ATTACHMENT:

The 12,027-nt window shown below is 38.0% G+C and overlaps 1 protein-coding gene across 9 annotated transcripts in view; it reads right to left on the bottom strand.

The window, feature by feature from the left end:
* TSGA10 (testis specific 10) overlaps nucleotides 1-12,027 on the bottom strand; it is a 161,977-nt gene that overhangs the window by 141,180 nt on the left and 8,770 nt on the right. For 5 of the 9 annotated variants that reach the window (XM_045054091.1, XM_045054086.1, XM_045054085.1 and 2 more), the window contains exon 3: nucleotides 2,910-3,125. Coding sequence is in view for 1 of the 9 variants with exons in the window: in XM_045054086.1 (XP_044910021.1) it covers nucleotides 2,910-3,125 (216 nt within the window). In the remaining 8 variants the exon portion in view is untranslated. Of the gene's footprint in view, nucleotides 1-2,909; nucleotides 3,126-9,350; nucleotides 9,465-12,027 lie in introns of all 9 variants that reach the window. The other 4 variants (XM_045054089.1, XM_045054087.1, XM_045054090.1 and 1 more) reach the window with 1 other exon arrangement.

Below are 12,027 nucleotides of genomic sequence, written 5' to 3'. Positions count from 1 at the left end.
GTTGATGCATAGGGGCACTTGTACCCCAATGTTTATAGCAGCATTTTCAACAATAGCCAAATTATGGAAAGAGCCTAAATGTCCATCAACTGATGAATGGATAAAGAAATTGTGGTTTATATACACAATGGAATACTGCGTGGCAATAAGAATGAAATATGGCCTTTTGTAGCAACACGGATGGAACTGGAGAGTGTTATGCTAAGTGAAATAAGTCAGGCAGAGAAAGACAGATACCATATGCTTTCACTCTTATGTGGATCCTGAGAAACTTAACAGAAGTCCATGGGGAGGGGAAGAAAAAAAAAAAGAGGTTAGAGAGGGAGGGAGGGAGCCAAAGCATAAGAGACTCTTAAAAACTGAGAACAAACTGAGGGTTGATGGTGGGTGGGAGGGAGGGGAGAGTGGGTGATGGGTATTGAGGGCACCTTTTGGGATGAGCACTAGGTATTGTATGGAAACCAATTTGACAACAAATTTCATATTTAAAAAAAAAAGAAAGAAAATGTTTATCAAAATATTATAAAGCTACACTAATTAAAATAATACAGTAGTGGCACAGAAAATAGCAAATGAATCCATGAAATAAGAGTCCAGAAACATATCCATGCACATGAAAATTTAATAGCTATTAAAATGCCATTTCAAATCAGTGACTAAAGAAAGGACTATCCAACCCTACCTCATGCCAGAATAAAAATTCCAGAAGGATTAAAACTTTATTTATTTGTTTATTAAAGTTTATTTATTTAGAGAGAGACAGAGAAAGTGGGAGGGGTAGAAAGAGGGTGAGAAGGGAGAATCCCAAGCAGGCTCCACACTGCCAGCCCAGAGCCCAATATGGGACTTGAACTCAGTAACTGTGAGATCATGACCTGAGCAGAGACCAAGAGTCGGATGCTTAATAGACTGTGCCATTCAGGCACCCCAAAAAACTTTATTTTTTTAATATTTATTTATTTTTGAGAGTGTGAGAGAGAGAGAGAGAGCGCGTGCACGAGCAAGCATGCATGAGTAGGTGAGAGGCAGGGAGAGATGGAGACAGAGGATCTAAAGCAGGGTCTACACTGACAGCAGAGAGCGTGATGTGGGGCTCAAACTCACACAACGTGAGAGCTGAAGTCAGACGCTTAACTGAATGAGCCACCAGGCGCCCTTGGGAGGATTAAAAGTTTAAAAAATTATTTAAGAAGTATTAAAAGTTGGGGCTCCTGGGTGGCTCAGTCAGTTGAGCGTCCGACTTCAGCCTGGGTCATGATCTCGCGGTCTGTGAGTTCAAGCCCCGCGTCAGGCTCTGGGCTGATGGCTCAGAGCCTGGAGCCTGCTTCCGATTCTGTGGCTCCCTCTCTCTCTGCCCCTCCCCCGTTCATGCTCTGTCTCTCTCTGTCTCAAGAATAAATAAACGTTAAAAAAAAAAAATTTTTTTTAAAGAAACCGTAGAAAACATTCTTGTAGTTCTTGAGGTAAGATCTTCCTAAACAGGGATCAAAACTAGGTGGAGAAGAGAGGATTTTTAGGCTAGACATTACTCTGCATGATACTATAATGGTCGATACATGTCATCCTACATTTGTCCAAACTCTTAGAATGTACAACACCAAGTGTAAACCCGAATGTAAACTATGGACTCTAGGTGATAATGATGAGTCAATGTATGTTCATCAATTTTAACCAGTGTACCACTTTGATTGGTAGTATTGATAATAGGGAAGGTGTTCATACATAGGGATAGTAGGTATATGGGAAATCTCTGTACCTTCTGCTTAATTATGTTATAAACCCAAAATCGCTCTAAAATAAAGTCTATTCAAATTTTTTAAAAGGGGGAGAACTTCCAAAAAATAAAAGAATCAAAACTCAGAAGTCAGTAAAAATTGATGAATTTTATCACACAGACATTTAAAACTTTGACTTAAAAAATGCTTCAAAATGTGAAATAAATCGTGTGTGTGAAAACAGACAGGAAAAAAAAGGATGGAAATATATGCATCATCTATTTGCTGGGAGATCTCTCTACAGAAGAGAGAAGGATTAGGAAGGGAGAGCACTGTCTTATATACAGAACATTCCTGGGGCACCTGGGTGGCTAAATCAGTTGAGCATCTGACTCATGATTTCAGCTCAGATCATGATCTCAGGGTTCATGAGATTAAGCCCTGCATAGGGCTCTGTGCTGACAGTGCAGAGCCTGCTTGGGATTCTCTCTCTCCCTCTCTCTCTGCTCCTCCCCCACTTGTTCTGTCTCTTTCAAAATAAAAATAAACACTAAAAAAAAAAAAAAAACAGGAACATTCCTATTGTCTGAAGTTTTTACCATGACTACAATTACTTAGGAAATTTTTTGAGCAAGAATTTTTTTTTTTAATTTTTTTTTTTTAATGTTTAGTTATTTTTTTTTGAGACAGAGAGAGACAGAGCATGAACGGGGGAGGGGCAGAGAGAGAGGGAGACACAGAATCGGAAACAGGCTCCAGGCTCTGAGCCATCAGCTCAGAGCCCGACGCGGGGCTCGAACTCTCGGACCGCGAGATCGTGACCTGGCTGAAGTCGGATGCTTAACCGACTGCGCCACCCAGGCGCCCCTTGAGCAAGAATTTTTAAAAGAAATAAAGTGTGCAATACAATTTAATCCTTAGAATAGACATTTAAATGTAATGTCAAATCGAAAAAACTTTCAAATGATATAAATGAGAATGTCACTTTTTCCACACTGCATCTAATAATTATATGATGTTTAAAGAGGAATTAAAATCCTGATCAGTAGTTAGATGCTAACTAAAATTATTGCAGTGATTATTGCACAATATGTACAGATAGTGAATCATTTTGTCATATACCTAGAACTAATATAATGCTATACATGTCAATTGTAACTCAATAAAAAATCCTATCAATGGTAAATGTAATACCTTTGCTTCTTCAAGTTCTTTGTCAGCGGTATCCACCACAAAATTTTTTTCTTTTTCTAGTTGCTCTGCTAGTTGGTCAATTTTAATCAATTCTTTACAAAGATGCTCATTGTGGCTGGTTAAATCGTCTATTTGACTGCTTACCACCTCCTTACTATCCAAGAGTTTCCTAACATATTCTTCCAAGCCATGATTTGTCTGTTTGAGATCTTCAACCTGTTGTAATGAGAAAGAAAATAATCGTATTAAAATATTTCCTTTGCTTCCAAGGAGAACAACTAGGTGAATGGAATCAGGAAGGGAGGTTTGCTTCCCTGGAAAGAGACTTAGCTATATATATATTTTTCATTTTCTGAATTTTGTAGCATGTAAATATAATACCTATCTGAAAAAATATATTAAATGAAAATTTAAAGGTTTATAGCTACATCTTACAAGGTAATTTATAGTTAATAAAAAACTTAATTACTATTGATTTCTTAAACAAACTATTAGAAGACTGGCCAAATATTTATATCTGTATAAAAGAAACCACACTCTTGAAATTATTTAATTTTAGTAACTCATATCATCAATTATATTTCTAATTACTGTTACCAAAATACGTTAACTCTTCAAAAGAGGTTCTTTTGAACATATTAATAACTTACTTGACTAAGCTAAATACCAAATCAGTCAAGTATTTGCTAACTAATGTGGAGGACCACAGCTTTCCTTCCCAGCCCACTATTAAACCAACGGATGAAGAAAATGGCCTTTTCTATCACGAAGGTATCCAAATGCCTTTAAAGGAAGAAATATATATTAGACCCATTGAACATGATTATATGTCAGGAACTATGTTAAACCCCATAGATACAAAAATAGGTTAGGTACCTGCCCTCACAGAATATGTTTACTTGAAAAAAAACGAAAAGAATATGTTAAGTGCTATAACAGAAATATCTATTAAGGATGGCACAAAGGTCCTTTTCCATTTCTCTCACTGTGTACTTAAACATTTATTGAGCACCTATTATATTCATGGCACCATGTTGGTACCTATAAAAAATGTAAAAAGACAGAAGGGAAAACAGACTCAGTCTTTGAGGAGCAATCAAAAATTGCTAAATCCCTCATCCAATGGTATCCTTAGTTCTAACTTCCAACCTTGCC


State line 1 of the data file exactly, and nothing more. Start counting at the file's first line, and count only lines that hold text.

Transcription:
The 12,027-nt window shown below is 38.0% G+C and overlaps 1 protein-coding gene across 9 annotated transcripts in view; it reads right to left on the bottom strand.